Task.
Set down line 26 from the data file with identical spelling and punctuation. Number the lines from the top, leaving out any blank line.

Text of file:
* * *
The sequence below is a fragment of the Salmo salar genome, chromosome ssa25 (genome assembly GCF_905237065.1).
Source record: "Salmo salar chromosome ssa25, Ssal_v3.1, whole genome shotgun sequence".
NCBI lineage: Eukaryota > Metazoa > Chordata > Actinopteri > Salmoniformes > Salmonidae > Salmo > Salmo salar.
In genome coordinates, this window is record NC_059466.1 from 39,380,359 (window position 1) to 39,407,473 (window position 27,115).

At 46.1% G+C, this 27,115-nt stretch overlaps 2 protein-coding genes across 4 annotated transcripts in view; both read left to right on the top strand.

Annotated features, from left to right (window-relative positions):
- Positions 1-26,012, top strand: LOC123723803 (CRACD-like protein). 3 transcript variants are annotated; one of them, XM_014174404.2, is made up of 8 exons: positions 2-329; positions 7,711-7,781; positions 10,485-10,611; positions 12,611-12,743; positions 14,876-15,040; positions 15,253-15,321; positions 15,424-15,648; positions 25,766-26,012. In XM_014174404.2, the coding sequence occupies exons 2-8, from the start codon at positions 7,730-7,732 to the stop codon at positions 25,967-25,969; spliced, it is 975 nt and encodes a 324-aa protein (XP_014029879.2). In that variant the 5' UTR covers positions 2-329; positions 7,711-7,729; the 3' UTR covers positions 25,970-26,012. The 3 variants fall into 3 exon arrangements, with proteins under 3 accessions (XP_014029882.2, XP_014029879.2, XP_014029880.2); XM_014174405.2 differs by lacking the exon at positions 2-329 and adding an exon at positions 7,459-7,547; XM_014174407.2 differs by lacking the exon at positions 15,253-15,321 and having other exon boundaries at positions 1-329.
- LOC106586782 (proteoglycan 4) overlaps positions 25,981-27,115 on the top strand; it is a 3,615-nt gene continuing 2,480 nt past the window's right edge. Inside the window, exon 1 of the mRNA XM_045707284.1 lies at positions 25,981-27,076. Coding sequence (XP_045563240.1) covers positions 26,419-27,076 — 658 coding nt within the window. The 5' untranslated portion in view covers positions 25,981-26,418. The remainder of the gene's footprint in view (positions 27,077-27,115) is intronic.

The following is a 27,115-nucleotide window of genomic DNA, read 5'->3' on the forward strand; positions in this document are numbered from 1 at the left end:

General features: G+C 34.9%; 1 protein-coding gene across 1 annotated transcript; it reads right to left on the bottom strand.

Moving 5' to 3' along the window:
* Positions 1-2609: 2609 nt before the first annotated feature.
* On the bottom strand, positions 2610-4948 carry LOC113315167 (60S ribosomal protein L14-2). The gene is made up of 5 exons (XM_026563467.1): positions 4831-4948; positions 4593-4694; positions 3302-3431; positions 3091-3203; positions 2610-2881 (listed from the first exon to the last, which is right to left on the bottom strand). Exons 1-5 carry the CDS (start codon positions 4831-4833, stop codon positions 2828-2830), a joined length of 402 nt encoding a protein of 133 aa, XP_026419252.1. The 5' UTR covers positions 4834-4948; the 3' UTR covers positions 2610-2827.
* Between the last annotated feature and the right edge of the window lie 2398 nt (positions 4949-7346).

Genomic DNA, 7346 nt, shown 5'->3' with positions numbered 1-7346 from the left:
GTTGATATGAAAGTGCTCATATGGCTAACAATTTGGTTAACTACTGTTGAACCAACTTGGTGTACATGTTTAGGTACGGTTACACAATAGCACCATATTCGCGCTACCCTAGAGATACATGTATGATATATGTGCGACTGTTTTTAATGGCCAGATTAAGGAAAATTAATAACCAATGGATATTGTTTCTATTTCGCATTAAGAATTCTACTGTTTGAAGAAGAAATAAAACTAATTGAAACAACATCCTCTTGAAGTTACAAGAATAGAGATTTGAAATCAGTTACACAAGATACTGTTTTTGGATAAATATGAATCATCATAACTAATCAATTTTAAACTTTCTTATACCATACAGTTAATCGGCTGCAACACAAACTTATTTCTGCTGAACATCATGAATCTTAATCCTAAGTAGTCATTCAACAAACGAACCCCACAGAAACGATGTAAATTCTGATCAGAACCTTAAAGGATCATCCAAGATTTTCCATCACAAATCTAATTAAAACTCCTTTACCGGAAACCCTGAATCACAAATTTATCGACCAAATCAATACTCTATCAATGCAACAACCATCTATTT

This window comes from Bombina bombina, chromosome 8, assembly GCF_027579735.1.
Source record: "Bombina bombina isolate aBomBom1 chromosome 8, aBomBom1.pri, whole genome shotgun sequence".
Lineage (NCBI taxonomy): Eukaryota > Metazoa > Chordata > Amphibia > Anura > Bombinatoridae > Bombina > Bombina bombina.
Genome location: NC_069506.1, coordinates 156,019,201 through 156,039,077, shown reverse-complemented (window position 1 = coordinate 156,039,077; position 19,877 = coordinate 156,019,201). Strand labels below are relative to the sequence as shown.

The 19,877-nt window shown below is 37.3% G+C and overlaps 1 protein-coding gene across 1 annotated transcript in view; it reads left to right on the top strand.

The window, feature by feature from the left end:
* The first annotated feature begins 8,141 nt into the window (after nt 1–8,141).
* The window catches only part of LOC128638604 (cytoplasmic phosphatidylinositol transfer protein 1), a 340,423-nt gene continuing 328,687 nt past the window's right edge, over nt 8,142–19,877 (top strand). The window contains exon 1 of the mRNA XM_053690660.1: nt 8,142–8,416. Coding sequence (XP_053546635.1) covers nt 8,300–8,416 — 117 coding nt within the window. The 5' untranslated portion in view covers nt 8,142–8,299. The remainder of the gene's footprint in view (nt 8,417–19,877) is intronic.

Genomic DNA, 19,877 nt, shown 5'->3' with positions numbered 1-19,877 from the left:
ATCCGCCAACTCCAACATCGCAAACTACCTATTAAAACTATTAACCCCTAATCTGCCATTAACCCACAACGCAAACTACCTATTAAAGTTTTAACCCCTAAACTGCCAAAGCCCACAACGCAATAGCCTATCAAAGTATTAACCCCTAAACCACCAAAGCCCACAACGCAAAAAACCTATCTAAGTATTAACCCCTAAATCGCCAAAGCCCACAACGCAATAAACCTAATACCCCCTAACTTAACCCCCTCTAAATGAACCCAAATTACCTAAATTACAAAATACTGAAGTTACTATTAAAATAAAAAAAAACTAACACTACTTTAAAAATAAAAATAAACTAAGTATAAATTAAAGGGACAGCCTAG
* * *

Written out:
ATCCGCCAACTCCAACATCGCAAACTACCTATTAAAACTATTAACCCCTAATCTGCCATTAACCCACAACGCAAACTACCTATTAAAGTTTTAACCCCTAAACTGCCAAAGCCCACAACGCAATAGCCTATCAAAGTATTAACCCCTAAACCACCAAAGCCCACAACGCAAAAAACCTATCTAAGTATTAACCCCTAAATCGCCAAAGCCCACAACGCAATAAACCTAATACCCCCTAACTTAACCCCCTCTAAATGAACCCAAATTACCTAAATTACAAAATACTGAAGTTACTATTAAAATAAAAAAAAACTAACACTACTTTAAAAATAAAAATAAACTAAGTATAAATTAAAGGGACAGCCTAG